• Can answer a wide variety of questions about any normal distribution with a known mean and standard deviation.

  • Will address how to solve two main types of normal curve problems:

    • Finding a proportion given a score.

    • Finding a score given a proportion.


Finding proportions
Finding Proportions the mean when


Example finding a proportion below the mean
Example: Finding a Proportion Below the Mean the mean when

1.

2. Use C’ Column

3.


Example finding a proportion below the mean1
Example: Finding a Proportion Below the Mean the mean when

4.

1.

2. Use C’ Column

15.87 % of customers

3.



Example finding a proportion between the mean and a score1
Example: Finding a Proportion Between the Mean and a Score the mean when

4.

1.

2. Use B Column

3.

34.13% of the population


Example finding a proportion below a score
Example: Finding a Proportion Below a Score the mean when

Given that IQ is normally distributed with a mean of 100 and a standard deviation of 16, what proportion of the population has an IQ below 124?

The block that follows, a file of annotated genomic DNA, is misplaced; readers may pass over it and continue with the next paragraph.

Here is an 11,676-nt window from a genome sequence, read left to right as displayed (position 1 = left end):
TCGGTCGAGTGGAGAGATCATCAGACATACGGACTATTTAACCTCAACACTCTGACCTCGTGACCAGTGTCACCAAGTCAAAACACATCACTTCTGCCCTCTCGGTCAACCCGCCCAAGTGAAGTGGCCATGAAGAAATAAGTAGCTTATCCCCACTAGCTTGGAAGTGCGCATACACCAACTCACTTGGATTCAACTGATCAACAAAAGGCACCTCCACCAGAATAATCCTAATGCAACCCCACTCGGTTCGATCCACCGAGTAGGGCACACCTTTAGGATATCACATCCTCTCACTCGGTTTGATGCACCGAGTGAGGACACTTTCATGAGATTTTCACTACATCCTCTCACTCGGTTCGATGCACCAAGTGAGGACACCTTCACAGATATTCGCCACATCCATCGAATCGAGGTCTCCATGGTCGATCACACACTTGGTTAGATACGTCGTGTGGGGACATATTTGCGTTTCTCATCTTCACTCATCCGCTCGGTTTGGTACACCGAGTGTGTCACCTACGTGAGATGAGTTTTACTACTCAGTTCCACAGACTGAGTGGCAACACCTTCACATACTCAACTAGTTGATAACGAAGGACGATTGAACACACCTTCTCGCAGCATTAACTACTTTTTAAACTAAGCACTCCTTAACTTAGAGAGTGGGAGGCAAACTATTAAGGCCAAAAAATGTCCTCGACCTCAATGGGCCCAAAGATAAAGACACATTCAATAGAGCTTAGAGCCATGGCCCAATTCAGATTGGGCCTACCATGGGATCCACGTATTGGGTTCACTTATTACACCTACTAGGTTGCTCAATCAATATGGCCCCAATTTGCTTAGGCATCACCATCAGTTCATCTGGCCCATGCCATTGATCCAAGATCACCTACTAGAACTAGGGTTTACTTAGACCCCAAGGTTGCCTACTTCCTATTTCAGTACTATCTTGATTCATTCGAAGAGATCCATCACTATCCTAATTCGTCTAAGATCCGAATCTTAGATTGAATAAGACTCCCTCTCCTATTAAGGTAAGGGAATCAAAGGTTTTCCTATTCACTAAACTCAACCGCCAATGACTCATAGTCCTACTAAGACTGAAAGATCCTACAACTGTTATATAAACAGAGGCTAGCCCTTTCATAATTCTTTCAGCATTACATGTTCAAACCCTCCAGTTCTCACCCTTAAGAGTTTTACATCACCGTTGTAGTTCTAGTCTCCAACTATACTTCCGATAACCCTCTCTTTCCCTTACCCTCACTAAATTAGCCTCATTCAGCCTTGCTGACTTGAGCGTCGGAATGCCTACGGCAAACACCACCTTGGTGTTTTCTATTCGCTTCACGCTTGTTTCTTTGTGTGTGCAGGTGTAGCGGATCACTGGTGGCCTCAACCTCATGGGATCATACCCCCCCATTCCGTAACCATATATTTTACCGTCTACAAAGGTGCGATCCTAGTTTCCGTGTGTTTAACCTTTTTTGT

3.

1.

2. 0.50 + B Column


Example finding a proportion below a score1
Example: Finding a Proportion Below a Score the mean when

Given that IQ is normally distributed with a mean of 100 and a standard deviation of 16, what proportion of the population has an IQ below 124?

4.

1.

.50 + .4332 = .9332

.9332 of the population

2. 0.50 + B Column

3.


Example finding a proportion between two scores
Example: Finding a Proportion Between Two Scores the mean when

3.

1.

2. B’ + B


Example finding a proportion between two scores1
Example: Finding a Proportion Between Two Scores the mean when

1.

4.

.4878+.4970=.9848

98.48%

2. B’ + B

3.


Example finding a proportion between two scores2
Example: Finding a Proportion Between Two Scores the mean when

Given that scores on the Social Adjustment Scale are normally distributed with a mean of 50 and a standard deviation of 10, what proportion of scores are between 30 and 40?